Are you a coffee lover who also has GERD? Do you have to give up coffee to prevent heartburn? Spoiler alert: probably not!
Here’s what you should know about caffeine and GERD. Keep reading to find out about coffee for sensitive stomachs and the best coffee for acid reflux. Alex’s Low-Acid Organic Coffee comes in Regular, Decaf, and Half Caff versions so you can get the level of caffeine that is best for you.
Acid reflux happens when acid from the stomach comes up into the lower esophagus through the lower esophageal sphincter (LES). The LES is a ring-like muscle that opens to let food pass through to the stomach while you are eating. It should close after you finish eating so that stomach acid stays in the stomach. However, the LES can loosen for various reasons, and that can cause acid reflux.
Most people who have GERD or acid reflux experience heartburn. That’s the burning or painful feeling in your chest. It is the result of acid coming into contact with your esophagus. These are some more possible symptoms of GERD.
Trouble swallowing or pain while swallowing
An acidic or sour taste at the back of your mouth
Feeling full easily
Having a cough at night
Some people are at higher risk for GERD than others. You’re more likely to experience acid reflux or be diagnosed with GERD if you fall into one or more of the following groups.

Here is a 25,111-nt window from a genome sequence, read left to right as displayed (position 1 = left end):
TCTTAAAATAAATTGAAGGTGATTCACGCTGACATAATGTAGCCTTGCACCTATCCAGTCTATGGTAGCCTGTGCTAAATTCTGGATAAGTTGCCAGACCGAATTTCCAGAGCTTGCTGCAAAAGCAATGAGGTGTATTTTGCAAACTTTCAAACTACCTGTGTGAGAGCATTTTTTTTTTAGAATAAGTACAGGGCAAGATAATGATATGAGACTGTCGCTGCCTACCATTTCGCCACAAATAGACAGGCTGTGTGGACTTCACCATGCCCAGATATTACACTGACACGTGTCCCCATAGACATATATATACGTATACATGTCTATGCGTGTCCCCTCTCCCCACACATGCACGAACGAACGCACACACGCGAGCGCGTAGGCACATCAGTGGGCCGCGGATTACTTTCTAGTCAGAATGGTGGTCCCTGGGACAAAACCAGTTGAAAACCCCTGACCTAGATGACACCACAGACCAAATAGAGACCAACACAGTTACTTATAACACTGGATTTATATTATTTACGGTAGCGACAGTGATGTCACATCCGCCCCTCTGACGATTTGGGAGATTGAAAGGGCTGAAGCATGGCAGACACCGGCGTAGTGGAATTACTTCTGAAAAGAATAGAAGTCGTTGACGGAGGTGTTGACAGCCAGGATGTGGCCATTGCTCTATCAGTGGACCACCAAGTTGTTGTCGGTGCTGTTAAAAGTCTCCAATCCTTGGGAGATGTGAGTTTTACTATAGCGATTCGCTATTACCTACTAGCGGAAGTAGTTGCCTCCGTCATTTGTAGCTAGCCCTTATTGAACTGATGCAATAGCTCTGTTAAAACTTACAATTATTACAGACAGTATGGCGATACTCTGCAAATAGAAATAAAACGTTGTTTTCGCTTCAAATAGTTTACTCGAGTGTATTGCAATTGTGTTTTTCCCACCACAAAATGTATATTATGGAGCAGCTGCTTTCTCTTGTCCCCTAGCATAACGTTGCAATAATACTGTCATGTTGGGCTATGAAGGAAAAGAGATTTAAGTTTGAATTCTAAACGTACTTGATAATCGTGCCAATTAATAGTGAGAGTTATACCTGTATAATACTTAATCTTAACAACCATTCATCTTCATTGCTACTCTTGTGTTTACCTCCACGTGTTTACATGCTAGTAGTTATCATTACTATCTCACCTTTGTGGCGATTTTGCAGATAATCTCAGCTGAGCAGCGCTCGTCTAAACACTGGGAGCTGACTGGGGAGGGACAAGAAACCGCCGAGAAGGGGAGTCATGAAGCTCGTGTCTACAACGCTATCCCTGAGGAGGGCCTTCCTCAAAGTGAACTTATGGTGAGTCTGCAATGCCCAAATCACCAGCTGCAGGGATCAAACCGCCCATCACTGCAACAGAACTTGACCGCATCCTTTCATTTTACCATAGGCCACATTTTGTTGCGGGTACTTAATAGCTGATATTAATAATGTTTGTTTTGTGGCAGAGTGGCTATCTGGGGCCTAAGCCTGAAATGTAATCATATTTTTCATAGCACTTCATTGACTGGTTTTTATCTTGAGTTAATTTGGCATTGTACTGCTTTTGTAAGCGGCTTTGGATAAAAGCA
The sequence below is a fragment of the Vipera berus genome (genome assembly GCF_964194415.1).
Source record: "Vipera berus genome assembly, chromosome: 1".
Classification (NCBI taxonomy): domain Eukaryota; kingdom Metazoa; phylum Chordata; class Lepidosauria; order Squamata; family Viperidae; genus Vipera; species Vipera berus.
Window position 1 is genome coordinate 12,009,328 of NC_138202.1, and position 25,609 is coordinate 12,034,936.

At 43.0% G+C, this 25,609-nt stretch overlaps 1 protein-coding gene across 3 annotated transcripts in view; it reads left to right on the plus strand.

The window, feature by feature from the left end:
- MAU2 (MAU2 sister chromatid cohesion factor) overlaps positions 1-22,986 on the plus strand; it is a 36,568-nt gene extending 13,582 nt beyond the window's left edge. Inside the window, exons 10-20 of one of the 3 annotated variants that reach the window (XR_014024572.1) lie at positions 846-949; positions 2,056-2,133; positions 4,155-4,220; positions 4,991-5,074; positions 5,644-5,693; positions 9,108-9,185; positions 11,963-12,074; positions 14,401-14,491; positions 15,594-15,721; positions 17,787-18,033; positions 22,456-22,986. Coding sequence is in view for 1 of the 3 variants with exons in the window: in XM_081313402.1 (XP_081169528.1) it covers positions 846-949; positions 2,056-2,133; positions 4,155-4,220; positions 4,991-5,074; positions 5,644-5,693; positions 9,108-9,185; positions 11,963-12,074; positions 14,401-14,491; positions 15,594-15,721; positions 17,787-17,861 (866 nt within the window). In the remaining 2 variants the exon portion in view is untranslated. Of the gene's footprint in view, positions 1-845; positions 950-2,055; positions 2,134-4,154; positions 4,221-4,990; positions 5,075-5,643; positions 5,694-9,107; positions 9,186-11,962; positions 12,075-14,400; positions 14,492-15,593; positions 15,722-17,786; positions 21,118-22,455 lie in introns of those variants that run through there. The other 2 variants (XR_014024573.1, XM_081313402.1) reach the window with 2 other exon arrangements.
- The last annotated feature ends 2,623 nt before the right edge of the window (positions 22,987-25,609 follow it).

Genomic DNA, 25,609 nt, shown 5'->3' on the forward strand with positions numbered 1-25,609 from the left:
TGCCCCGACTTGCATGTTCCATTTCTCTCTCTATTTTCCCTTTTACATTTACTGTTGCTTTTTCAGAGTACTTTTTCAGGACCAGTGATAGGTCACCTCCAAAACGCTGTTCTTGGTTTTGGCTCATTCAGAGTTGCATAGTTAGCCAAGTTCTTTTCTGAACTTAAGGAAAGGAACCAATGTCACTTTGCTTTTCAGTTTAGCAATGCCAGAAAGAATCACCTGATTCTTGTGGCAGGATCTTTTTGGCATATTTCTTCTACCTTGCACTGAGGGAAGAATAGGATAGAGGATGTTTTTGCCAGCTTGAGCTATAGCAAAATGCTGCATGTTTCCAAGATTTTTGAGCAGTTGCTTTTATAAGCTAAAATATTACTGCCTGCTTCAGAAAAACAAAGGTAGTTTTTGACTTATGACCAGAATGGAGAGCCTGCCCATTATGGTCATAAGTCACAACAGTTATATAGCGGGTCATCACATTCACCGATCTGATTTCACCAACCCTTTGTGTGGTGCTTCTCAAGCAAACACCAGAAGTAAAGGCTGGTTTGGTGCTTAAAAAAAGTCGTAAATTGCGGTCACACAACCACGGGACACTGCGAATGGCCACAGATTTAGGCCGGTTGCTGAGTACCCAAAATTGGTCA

You’re overweight or obese.
You smoke or use tobacco.
You drink alcohol heavily.
You are pregnant.
You use a lot of certain types of prescription or over the counter medications, such as certain pain relievers.
You eat fatty foods or large meals.
If you think you may have GERD, it’s a good idea to talk to your doctor about possible diagnosis and treatment. You can also ask about a coffee that doesn’t hurt the stomach.
Coffee and GERD
Does coffee cause acid reflux? And what do we know about caffeine and acid reflux? It turns out that we’re not too sure. A lot of people believe that coffee causes heartburn and acid reflux. On a diet for GERD, some people may avoid caffeine or coffee. But what’s the truth?
Many people report that they have symptoms of GERD after they drink coffee. And many healthcare providers include coffee on the list of foods to avoid or limit for patients with heartburn or GERD. Coffee has a lot of compounds in it, though. Does caffeine cause acid reflux?
There are some reasons why caffeine may be a problem for people with GERD. It seems as though caffeine causes the LES to relax. When that happens, acid regurgitation can occur, which leads to symptoms.